Most people who know me suffer my obsession with pumpkins! It starts about now when the beauties are brought in from the garden, through Winter as I cook them, save the seeds then agonise over which to keep for growing the following Spring, Spring of course when the seeds are sown, and Summer when they are coaxed along with numerous cunning tricks and treats!
It’s not actually just pumpkins. It’s courgettes, gourds, squash of all types (and marrows when the courgettes get away unnoticed and reappear a foot long!) I have to confess that marrows are my least favourite – but even they have some uses. Winter squash are my true obsession amongst which various types of pumpkin all rate highly!
Pumpkins are truly important in Chinese Medicine, and Autumn is their particularly useful time of year. In Autumn, Chinese Medicine predicts that people are especially vulnerable to lung and skin problems. It’s the season of coughs and colds; the start or worsening of phlegm related problems – sinusitis, asthma, rhinitis, vertigo and sickness. It’s also the season of eczema, psoriasis and all sorts of odd rashes and sores.
Pumpkins to the rescue! (or at least part of the rescue!). Pumpkins are sweet, round and (often) orange, which are all Spleen related attributes. In Chinese Medicine theory nourishing the spleen helps the Lungs et voila!
Plus, of course, they are packed full of an amazing quantity of vitamins and minerals and taste delicious. if this doesn’t sway you then their seeds also have a track history of curing worms, especially tape and round worm – see?!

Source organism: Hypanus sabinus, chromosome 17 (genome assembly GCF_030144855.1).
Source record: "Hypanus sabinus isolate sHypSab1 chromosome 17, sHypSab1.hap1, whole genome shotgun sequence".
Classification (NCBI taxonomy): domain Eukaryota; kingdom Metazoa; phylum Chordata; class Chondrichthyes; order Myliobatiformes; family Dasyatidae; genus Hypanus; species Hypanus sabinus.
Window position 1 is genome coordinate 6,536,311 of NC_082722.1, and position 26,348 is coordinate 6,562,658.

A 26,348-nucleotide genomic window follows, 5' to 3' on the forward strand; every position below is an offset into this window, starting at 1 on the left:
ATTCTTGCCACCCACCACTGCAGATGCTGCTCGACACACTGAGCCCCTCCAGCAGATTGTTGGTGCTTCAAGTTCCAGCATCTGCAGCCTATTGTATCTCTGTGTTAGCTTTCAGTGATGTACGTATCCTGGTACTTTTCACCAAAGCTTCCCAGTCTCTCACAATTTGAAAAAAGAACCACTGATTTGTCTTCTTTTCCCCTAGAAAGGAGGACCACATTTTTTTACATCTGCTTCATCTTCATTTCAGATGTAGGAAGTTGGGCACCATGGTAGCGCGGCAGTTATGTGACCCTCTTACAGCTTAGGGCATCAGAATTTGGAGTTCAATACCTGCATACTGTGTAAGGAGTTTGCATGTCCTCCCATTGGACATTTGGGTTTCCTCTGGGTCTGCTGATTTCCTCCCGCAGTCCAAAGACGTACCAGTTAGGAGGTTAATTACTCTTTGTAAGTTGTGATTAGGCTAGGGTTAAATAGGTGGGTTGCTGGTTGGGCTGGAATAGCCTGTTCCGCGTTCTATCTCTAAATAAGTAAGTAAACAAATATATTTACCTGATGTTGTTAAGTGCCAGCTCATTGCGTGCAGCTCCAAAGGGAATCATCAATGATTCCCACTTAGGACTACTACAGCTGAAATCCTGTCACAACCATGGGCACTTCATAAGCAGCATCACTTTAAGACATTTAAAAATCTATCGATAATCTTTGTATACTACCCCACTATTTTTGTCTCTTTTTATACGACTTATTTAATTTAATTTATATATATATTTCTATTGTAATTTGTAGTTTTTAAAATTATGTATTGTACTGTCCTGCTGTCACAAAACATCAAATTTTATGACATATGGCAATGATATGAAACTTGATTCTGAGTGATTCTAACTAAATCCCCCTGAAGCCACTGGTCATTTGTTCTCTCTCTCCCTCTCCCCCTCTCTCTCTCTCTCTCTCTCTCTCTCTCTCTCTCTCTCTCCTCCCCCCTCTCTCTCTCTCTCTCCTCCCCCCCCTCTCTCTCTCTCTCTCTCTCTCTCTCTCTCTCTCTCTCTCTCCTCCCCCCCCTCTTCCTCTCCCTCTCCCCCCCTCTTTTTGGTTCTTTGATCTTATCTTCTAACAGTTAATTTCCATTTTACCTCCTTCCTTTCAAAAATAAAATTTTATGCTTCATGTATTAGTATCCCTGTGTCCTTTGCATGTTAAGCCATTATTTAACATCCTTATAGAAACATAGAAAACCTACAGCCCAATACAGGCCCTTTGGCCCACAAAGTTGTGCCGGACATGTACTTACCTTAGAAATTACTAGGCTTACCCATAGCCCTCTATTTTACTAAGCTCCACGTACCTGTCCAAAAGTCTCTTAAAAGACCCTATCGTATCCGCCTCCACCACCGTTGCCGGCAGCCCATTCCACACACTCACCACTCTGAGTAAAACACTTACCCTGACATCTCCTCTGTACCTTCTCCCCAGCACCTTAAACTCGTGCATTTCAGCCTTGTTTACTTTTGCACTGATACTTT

I tested the anti fungal, viral, bacterial and worm (slug actually in this instance) properties of pumpkins this Summer when I tragically caught a growing squash with the lawn mower.
After I had calmed down I brought out some pumpkin seed oil and swabbed my pumpkin’s wounds. I braced myself for disaster over the coming days – but no! the squash grew on undeterred. The scars never regained the right colour but seemed to resist infection perfectly. The survivor is the beautiful green lobular pumpkin in the front row of the photo above.
At last! On to something useful! Here comes a recipe containing foods and herbs and spices which are medicinally therapeutic from a Chinese Medicine perspective, and also makes a perfect anti – inflammatory dinner.
Heat up some oil – Coconut oil is a good one to heat up and contains Lauric acid – good for infections.
cook some chopped onion in the hot oil until soft and a bit brown then add lots of chopped up veg and herbs and spices. You really don’t have to be too careful which, but if they’re denser like butternut squash, cook for a bit longer than leafy veg like broccoli or spinach. Here’s how;
Start with lots of chopped garlic, root ginger, fresh turmeric if you have it,
then add ground cumin, a few squashed green cardamom pods, ground coriander, crushed, chopped or dried chillies, depending on how hot you like things.
Add some marigold bouillon powder
next the veg;
I like to use winter squash (of course) cut into chunks, sweet potato, carrots
then add some or all of;
french beans, celery, broccoli, or cauliflower
then spinach, chard or pak choi
I like to add loads of chopped parsley
Add a little water and cook until the veg are nearly cooked through (this won’t take long)
Add a tin of coconut if you like it.
Bring back to a simmer
slide in some big chunks of fish. I like naturally smoked haddock – just boned.
cook until the fish is cooked through (about five to ten mins depending how big your chunks are)
Try not to break up the chunks of fish too much if you stir.
Delicious, easy, uses up all your veg left overs, and perfectly anti – inflammatory.
Don’t forget to keep your pumpkin or squash seeds for growing next year!
Ps I know its not right to have favourites, but the tastiest pumpkins are the grey lobular French ones if you can find one!